Sunday Pages: "Ulysses"

A poem by Alfred, Lord Tennyson

Dear Reader,

Yesterday we went to a party—a 50th birthday party for a friend of ours, whom we had not seen for two years on account of quarantine. We didn’t know most of the other guests, which meant we were free to roam around the lovely grounds, explore the pond and the gazebo, swim in the pool, partake of the delicious food and drinks, play with the many dogs in attendance, and take a spin in the gleaming new golf cart that was our friend’s surprise birthday present, enjoying the perfect summer day, without suffering too much from social anxiety. When was the last time we went to a party? It felt reassuringly normal.

As this was happening, the Brett Kavanaugh thread I’d written that morning on Twitter was exploding. The #WhoOwnsKavanaugh hashtag “trended” all afternoon—so much so that the Twitter folks summarized the content of my thread:

This is unlikely to recur. And I’m so grateful that it happened for this thread, highlighting this important series that I wrote with my dear friend Lincoln’s Bible. Because there is a level of public pressure that will compel the Biden Administration and/or Congress to act to remove this hideous wart on the nose of our judicial system. We may never get there, but we have to keep trying. Thanks to all of you who helped spread the word. (And to those new subscribers, welcome to PREVAIL!)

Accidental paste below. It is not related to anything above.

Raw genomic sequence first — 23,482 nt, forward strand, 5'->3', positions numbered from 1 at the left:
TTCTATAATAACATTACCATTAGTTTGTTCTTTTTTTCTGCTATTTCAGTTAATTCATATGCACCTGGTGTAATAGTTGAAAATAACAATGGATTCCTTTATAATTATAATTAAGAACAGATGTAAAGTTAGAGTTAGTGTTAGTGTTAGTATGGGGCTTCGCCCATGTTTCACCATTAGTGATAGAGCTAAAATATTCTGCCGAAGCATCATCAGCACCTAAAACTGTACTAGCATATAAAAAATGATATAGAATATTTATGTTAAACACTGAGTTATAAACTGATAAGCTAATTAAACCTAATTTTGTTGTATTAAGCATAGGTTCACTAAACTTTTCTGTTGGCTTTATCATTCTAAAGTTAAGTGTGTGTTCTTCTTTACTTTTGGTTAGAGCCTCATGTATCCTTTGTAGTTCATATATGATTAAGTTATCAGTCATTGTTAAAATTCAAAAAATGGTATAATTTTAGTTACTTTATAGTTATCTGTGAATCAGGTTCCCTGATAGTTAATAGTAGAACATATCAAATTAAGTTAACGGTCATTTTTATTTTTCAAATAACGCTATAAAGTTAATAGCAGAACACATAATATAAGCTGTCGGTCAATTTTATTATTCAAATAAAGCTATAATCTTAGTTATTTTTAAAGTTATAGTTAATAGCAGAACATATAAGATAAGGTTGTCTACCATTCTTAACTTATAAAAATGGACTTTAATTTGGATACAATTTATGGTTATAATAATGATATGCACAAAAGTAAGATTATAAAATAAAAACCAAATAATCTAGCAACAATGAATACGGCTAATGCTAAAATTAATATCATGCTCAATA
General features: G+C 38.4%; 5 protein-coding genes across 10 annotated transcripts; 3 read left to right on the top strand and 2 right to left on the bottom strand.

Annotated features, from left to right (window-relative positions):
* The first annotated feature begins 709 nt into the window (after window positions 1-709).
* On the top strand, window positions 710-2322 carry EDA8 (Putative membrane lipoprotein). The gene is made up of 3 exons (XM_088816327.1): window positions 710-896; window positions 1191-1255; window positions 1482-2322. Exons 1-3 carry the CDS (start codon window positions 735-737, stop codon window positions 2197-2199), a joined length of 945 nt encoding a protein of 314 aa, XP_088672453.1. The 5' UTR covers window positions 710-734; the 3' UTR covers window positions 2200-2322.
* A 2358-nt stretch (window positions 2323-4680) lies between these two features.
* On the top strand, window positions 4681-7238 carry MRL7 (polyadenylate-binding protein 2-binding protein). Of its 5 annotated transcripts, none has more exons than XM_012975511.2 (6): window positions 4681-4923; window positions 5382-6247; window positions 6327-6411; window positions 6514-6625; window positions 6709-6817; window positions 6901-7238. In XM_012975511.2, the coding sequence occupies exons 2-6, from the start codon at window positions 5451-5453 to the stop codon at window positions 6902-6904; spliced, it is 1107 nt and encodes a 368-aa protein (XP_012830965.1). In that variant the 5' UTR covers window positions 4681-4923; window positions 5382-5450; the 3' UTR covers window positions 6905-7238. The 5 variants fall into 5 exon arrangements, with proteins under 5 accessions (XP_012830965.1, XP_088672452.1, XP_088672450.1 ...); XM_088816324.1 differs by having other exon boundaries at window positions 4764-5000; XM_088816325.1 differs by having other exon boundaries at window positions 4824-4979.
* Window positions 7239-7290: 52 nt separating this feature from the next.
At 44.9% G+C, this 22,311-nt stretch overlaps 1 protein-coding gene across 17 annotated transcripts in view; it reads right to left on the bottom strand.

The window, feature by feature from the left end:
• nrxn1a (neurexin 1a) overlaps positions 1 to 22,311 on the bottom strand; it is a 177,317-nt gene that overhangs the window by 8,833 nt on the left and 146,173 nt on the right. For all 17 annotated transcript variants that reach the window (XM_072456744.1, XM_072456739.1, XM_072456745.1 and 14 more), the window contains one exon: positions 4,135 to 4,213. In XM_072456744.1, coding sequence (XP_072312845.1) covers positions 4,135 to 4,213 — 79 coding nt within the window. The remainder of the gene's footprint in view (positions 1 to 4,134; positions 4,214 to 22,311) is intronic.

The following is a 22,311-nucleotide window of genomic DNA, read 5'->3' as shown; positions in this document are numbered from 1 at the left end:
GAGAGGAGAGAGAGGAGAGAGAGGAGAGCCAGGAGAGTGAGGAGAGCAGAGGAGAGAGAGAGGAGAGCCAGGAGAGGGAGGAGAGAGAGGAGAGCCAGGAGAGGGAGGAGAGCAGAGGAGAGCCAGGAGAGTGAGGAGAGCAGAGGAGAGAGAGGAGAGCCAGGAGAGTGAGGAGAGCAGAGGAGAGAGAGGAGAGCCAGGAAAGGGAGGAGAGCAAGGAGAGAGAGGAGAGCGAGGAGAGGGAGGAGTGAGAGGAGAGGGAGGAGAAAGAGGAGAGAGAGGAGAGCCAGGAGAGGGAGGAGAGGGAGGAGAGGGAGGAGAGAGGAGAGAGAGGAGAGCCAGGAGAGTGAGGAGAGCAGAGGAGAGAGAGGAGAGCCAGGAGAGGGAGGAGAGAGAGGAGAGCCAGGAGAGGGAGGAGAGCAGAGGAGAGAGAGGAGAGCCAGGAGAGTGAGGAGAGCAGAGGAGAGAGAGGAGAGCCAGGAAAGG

For this week’s “Sunday Pages,” I present the full text of “Ulysses,” by Alfred, Lord Tennyson—the only writer I know who has a comma in his name. (I’ve shared the end of the poem before, as I used it as an opening quote to Dirty Rubles.)

“Ulysses” is about the eponymous hero—Odysseus in Greek—who at the tail-end of his illustrious career seeks one final challenge, one last hurrah before he sails away forever. He is restless in his retirement, an “idle king” not content to rest on his laurels. “How dull it is,” he laments, “to pause, to make an end / To rust unburnish’d, not to shine in use!” He wants to again be useful, to perform “work of noble note…Not unbecoming men that strove with Gods.” The pride of the lion in winter!

I became aware of the poem while working my first job after college—assistant to the video librarian at Young & Rubicam, the storied ad agency. In the mid 90s, Y&R made a series of commercials for Union Bank of Switzerland, in which really great actors did really great dramatic readings of really great poems (a wonderful use of the bank’s ad budget, it says here!). Here is the really great John Gielgud, getting his Tennyson on:

If that doesn’t stir the blood, I don’t know what will! “Ulysses” was also a favorite of the brothers Kennedy—although it’s tough to top Gielgud’s reading.

Enjoy the rest of the weekend, my friends!

Ulysses, by Alfred, Lord Tennyson

It little profits that an idle king,
By this still hearth, among these barren crags,
Match’d with an aged wife, I mete and dole
Unequal laws unto a savage race,
That hoard, and sleep, and feed, and know not me.